December 14, 2008
Gitmo inmates: US doublethink
14 December 2008 Editorial
Like a runaway tank, the Bush presidency has left a trail of wreckage in its wake, which the world hopes the Obama administration is set on cleaning up. One major mess is the Guantanamo Bay detention center and its remaining 250 inmates. While the Bush team is pressing ahead with the contentious military trial of five self-confessed terrorists led by Khalid Sheikh Mohammed, it is busy trying to offload to any country that will take them many other detainees which it now says pose no threat.
In an extraordinary example of Bush doublethink, the Americans say they cannot return detainees who are Chinese, Libyan, Russian, Tunisian or Uzbek nationals because they might face persecution or death if they are sent back home. These men were all grabbed in Afghanistan or in CIA “Extreme Rendition” operations around the world because they came under Washington’s legislative fiction that they were “illegal combatants”. The White House thus imagined that its could sidestep its obligations under the Geneva Convention on the treatment of prisoners of war. But seven long years of detention without charge has of itself been a form of persecution. Worse, many, if not all, of the detainees have faced tortures such as waterboarding, in an attempt to extract confessions from them. So appalling has been the treatment of these men, dozens have attempted to commit suicide and three have succeeded.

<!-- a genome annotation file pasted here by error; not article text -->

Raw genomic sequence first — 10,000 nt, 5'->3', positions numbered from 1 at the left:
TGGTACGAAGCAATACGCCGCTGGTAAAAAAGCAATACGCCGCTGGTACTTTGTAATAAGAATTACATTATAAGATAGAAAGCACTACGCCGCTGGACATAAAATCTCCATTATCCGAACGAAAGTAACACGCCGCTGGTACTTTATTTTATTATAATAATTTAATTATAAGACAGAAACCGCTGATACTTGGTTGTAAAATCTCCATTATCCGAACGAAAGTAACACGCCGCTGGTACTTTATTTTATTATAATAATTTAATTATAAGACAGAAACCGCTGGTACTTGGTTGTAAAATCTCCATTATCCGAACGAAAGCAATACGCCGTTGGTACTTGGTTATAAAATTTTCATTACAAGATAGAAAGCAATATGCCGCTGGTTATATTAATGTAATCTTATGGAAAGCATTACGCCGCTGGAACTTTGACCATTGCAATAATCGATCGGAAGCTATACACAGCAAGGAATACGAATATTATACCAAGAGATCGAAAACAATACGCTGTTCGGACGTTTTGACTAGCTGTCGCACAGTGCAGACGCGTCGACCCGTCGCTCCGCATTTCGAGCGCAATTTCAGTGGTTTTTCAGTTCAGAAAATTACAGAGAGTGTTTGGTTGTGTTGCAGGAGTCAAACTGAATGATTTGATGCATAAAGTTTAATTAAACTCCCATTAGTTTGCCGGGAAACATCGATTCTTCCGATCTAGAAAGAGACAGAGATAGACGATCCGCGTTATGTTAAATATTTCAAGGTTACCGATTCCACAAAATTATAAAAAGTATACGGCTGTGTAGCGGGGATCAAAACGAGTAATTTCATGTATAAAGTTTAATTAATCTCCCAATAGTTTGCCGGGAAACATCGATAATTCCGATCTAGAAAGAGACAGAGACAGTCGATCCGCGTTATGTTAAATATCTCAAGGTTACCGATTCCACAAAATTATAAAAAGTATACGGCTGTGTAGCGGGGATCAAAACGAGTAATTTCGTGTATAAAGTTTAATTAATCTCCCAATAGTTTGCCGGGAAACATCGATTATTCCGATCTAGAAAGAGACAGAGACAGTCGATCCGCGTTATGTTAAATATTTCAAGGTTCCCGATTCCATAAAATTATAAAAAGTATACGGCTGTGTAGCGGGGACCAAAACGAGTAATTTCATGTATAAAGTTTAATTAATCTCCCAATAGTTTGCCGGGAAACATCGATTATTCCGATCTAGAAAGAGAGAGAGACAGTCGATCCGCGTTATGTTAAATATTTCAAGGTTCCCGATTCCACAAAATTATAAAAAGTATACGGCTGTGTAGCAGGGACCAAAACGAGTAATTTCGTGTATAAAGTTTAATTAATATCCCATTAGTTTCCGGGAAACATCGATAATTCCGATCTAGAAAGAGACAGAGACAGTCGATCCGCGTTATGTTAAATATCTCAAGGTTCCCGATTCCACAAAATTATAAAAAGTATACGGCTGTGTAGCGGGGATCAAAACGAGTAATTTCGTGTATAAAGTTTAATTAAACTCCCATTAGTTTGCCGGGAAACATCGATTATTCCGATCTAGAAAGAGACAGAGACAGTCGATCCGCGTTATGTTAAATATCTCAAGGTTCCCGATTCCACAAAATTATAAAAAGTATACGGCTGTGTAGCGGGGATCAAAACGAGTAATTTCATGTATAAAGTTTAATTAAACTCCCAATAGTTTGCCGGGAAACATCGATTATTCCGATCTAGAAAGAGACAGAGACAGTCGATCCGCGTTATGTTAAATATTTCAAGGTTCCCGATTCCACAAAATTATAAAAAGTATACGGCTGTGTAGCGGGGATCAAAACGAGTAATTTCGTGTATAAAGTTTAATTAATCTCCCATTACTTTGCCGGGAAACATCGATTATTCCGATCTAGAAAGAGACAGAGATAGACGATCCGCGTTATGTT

The key grounds on which Washington kept the detainees under lock and key outside of the US civil judicial process was its allegation they were all dangerous terrorists. Only 60 of the prisoners have been or are due to go before military tribunals. The remainder, the authorities have said cannot be prosecuted because of lack of evidence but they should remain under lock and key indefinitely because they are dangerous!
Now these dangerous “terrorists” who cannot be returned to their home countries such as China, because they would be put on trial there, are being off-loaded to any country that will be prepared to offer them asylum. Until yesterday, only Albania had been prepared to take a handful of ethnic Uighur Chinese, almost certainly in return for a US financial sweetener. Now Portugal has said that it will take some of the detainees and has urged other EU states to do likewise. Pressure from Washington is building up on Europeans to help President-elect Obama the more easily close down Guantanamo Bay as soon as possible, as he has promised.
But most EU states, not least Spain and the UK which have had direct and bloody experience of Al-Qaeda terrorism are extremely reluctant to give asylum to men who only a short while ago were branded by the US as simply too dangerous to be allowed to go free. Washington is, therefore, hoist with its own petard. The only way it might hope to persuade other countries to accept Guantanamo detainees would be to admit that they had never been the deadly terrorists Washington claimed they were and therefore confess to a terrible lie.